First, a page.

What you can learn from a really long walk
Only five others—all men—have completed the thru-hiker’s Holy Grail in fewer than 365 days
The Triple Crown is often considered the pinnacle of the thru-hiking world. To complete the feat, a person must hike the 2,190-mile Appalachian, 2,650-mile Pacific Crest, and 3,100-mile Continental Divide trails—a task that typically takes at least three years, with five or six months dedicated to each effort.
But for a select few, there is an even more impressive Triple Crown to be had: Hiking all three trails in a single year, a challenge that’s dubbed the Calendar-Year Triple Crown. At nearly 8,000 miles, you could hike across the U.S. from coast to coast twice with still a quarter of the trip left. On November 8, seasoned hiker Heather “Anish” Anderson became the sixth person, and the first woman, to claim this elite crown.
Anderson is a recognizable name among long-distance hikers. Before this trip, she’d already Triple Crowned twice, setting the overall self-supported Fastest Known Time (FKT) for the Pacific Crest Trail and the self-supported FKT for the Appalachian Trail. (A new FKT for the Appalachian Trail was set by Karel Sabbe in August, but Anderson still holds the women’s record.) After this season, Anderson is now the fastest woman to ever Triple Crown and the first woman to triple Triple Crown.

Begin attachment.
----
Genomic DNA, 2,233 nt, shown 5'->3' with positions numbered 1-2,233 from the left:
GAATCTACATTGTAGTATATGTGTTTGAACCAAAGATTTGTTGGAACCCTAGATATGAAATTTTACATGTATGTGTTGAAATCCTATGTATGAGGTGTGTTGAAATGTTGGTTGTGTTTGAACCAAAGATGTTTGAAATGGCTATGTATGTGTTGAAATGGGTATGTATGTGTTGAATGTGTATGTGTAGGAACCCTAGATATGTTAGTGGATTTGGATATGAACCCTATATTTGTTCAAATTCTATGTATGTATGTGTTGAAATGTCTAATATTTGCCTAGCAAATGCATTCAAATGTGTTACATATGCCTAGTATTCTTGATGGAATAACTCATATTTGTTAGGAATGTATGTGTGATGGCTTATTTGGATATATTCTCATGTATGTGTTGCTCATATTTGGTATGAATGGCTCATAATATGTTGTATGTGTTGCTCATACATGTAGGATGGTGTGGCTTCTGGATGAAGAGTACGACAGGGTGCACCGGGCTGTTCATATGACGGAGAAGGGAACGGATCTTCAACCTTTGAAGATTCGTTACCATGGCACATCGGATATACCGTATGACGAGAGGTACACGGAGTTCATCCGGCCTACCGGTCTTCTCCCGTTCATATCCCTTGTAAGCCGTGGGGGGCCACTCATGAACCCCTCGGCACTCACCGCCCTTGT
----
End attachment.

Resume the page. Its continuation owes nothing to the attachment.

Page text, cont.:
“These trails have been really important in my life and in my hiking career,” Anderson says. To walk the three longest national scenic trails, one after the other, seemed like a good way to honor them on the 50th anniversary of the National Trail System Act, she says.
The trip began on the Appalachian Trail at the southern terminus on March 1. But there was another surprise in store before her hike could really begin: her partner had a question for her. “He proposed on Springer Mountain right when we got to the top,” Anderson says.
Right after that, she started walking. First, north on the Appalachian Trail until May, exiting at the Connecticut River in New Hampshire. Then a couple of weeks on the CDT before starting the Pacific Crest Trail northbound on May 22, where she walked with her fiancé as he completed his first Triple Crown. After finishing the PCT in August, Anderson made her way back to the CDT, trekking south from the terminus in Glacier National Park to northern Colorado. Then in October, she went back to the Appalachian Trail to hike south from Maine to New Hampshire before her last miles through Colorado to a small, nondescript tree—chosen for its accessibility rather than its significance—in Grants, New Mexico.
The trip was not without its challenges. These national trails are full of pristine wilderness, yes—mountains that have been made famous by Ansel Adams and John Muir, alpine lakes, deep woods that break for huge vistas. They are also full of cow troughs from which Anderson needed to extract a day’s worth of water and miles of viewless summits and descents (which hikers call “PUDs”, for “pointless up and downs”).